Sub-theme 62: Power, Habitus and Organizing [merged with sub-theme 40]


Call for Papers

This sub-theme is concerned with the relationship between power, habitus and the shaping and re-shaping of organizations, organizational structures, practices and the wider socio-political terrain in which this occurs. The emergence and growth of global digital technology organizations, the type of organizing many of these embody, and the more global neo-liberal socio-political structures that all organizations now function within reignite old questions concerning the exercise and level of corporate power, the shaping of organizational structures and institutional logics, intra-organizational power ratios, and the production of organizational subjects (Du Gay, 1994).

At the same time, they also raise new questions about habitus formation and change. What type of habitus facilitates these new types of organizational structures and organizing practices? Could the habituses of those comprising 21st century organizations be deemed 'more compliant' and less 'capable' of engaging in resistance practices than those of past generations? In what way are cultural guidelines about how to organize 'work', shaped by macro and micro power relations? What demands do new cultural codes of working impose on organizational life and non-organizational life? Furthermore, given the simultaneous occurrence of both competitive and co-operative relations between many organizations of varying power resources, it raises questions as to how representatives of these organizations accommodate these conflicting pressures within the habitus.

The concepts of power and habitus, deployed in isolation or combined as part of a wider framework, have long been central components in a variety of theoretical approaches which have sought to explain organizational dynamics and change (for example, Alvesson, 1994; Gomez & Bouty, 2011). Neither is habitus a concept confined to the theoretical lens of Bourdieu. Indeed, Bourdieu was not the originator of the concept – ironic perhaps given the contemporary association. Rather habitus has been deployed from various other theoretical perspectives (see Mutch, 2003; Newton, 2004; Connolly & Dolan, 2013) as have conceptions of power. Moreover, given the capacity for the relationship between power and habitus to be examined at different levels of analysis – micro, macro, or an approach that seeks to combine or transcend the apparent micro/macro divide – this sub-theme aims to attract papers from a diverse range of perspectives including, but not exclusive to, Bourdieu, Foucault and Elias.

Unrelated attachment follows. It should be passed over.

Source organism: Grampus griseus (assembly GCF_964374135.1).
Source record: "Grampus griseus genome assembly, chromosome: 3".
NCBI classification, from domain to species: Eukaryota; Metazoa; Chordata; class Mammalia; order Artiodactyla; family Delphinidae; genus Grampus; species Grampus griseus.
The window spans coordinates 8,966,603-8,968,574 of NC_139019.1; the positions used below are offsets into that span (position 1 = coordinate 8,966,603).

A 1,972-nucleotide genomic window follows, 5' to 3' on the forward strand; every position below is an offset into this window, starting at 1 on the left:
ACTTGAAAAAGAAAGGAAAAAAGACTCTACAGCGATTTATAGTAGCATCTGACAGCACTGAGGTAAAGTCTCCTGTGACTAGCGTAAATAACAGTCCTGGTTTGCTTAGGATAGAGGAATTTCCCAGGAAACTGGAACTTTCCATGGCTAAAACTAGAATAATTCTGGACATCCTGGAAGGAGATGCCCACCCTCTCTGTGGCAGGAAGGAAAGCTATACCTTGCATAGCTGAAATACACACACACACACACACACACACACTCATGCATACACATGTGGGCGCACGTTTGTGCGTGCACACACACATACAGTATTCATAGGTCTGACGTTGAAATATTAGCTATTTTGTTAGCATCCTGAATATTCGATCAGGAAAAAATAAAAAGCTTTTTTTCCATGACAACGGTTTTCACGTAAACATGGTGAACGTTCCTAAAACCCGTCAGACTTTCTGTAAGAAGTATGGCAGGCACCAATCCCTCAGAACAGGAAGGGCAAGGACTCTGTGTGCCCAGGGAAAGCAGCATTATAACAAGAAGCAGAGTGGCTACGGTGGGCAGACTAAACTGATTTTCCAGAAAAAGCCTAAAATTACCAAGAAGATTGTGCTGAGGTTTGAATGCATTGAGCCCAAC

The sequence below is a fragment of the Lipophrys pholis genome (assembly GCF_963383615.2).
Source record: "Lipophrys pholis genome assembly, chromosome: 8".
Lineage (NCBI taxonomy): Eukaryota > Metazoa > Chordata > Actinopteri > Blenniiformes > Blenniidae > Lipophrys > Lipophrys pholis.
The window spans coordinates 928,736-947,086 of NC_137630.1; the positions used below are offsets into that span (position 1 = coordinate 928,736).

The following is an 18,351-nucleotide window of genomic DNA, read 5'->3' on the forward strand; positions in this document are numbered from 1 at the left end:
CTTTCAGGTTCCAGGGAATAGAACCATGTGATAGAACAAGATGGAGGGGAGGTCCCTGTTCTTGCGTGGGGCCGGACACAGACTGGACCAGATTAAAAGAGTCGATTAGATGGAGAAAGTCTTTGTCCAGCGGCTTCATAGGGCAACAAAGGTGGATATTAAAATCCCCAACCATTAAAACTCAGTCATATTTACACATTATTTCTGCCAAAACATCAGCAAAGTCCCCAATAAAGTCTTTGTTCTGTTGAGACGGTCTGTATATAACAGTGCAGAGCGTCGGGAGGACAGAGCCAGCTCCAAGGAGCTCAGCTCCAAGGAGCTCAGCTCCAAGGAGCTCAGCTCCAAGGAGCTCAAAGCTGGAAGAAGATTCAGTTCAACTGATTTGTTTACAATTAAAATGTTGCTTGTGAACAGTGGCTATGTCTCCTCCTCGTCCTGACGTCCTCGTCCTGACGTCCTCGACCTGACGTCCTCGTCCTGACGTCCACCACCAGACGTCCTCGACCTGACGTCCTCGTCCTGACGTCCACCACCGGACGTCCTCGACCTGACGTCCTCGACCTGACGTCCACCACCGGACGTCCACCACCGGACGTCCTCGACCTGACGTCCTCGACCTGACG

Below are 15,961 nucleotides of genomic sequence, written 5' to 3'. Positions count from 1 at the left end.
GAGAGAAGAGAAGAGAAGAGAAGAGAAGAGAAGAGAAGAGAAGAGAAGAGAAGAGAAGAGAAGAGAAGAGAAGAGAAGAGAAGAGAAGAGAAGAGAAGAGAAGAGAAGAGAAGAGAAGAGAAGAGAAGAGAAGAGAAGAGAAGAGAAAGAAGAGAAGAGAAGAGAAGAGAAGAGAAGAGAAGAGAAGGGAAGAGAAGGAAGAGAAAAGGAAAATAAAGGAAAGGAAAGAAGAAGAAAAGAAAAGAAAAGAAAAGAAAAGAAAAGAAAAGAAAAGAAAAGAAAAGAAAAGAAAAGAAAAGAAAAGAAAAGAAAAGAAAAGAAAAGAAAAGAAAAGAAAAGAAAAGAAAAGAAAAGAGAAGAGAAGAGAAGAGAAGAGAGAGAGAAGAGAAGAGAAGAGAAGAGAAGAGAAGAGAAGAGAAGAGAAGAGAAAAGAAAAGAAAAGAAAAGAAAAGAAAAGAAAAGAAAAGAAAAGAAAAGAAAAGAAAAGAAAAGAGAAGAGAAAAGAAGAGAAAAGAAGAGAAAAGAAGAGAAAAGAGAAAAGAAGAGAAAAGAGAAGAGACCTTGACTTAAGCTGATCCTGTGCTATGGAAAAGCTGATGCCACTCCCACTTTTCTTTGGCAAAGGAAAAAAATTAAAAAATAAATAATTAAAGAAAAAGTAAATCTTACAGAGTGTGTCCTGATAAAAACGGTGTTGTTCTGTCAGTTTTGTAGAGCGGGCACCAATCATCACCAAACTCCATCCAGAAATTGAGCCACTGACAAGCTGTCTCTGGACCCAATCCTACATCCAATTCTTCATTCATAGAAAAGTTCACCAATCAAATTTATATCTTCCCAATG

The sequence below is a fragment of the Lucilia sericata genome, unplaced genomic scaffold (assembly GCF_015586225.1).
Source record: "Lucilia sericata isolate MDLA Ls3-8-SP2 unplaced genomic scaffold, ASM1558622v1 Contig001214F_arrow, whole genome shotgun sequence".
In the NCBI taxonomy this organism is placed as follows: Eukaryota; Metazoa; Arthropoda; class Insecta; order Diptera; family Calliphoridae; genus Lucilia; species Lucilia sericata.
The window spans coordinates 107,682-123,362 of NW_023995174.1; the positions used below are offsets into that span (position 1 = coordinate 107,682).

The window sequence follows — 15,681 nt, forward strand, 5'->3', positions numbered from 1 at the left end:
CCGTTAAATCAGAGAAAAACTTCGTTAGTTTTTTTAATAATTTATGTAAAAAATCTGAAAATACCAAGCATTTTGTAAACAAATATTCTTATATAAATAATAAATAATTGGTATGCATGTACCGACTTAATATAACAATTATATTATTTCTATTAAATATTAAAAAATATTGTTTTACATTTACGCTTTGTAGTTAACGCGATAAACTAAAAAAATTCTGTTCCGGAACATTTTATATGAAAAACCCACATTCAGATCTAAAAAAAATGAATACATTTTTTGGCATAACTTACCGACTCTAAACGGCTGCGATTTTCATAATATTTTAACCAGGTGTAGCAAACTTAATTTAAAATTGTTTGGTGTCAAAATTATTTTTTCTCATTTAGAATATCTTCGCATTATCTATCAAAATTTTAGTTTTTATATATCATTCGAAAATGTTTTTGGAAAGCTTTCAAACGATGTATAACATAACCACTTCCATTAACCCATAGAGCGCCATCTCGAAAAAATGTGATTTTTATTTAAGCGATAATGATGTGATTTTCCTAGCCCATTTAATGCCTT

Some questions of interest may include:

  • What is the relationship between power and habitus? Are particular habituses more capable of resisting change even in cases where considerable asymmetrical power relations exist?
  • What are the power relations that foster or impel a particular organizational 'habitus'?
  • In what way do situational face-to-face encounters reflect a specific habitus and particular power ratios?
  • In the era of global social/digital technology organizations and the ‘more permissive’ working conditions they appear to embody, have work practices undergone a shift in the balance between formalization and informalization?
  • What theories and methodological approaches are more useful and appropriate in identifying and disentangling the different layers of habitus of those involved in organizational practices?




  • Alevesson, M. (1994): "Talking in Organizations: Managing Identity and Impressions in an Advertising Agency." Organization Studies, 15 (4), 535–563.
  • Connolly, J., & Dolan, P. (2013): "Re-Theorizing the 'Structure–Agency' Relationship: Figurational Theory, Organizational Change and the Gaelic Athletic Association." Organization, 20 (4) 491–511.
  • du Gay, P. (1994): "Making up Managers: Bureaucracy, Enterprise and the Liberal Art of Separation." British Journal of Sociology, 45 (4), 655–674.
  • Newton, T. (2004): "From Freemasons to the Employee: Organization, History and Subjectivity." Organization Studies, 25 (8) 1363–1387.
  • Mutch, A. (2003): "Communities of Practice and Habitus: A Critique." Organization Studies, 24 (3), 383–401.
  • Gomez, M., & Bouty, I. (2011): "The Emergence of an Influential Practice: Food for Thought." Organization Studies, 32 (7), 921–940.